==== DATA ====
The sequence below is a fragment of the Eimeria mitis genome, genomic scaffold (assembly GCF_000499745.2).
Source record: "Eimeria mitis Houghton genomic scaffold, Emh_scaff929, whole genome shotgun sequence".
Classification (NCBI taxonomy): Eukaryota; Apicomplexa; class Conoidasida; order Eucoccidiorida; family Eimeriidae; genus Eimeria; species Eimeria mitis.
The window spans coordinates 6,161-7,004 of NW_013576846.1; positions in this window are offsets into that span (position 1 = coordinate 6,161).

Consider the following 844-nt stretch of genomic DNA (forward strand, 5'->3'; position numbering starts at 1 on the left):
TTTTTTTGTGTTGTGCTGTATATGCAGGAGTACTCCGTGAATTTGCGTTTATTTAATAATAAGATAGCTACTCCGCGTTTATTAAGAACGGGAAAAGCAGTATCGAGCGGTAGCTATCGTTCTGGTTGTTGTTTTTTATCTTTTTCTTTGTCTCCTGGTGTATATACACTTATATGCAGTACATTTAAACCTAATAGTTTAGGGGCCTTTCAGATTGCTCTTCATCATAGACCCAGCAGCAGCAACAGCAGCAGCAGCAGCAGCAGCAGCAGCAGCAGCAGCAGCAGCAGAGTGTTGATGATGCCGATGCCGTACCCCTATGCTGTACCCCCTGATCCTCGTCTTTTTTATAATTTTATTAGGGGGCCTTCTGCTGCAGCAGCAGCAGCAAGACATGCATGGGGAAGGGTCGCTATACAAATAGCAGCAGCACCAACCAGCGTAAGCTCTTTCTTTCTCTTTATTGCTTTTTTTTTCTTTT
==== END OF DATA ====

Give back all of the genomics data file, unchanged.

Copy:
The sequence below is a fragment of the Eimeria mitis genome, genomic scaffold (assembly GCF_000499745.2).
Source record: "Eimeria mitis Houghton genomic scaffold, Emh_scaff929, whole genome shotgun sequence".
Classification (NCBI taxonomy): Eukaryota; Apicomplexa; class Conoidasida; order Eucoccidiorida; family Eimeriidae; genus Eimeria; species Eimeria mitis.
The window spans coordinates 6,161-7,004 of NW_013576846.1; positions in this window are offsets into that span (position 1 = coordinate 6,161).

Consider the following 844-nt stretch of genomic DNA (forward strand, 5'->3'; position numbering starts at 1 on the left):
TTTTTTTGTGTTGTGCTGTATATGCAGGAGTACTCCGTGAATTTGCGTTTATTTAATAATAAGATAGCTACTCCGCGTTTATTAAGAACGGGAAAAGCAGTATCGAGCGGTAGCTATCGTTCTGGTTGTTGTTTTTTATCTTTTTCTTTGTCTCCTGGTGTATATACACTTATATGCAGTACATTTAAACCTAATAGTTTAGGGGCCTTTCAGATTGCTCTTCATCATAGACCCAGCAGCAGCAACAGCAGCAGCAGCAGCAGCAGCAGCAGCAGCAGCAGCAGCAGCAGAGTGTTGATGATGCCGATGCCGTACCCCTATGCTGTACCCCCTGATCCTCGTCTTTTTTATAATTTTATTAGGGGGCCTTCTGCTGCAGCAGCAGCAGCAAGACATGCATGGGGAAGGGTCGCTATACAAATAGCAGCAGCACCAACCAGCGTAAGCTCTTTCTTTCTCTTTATTGCTTTTTTTTTCTTTT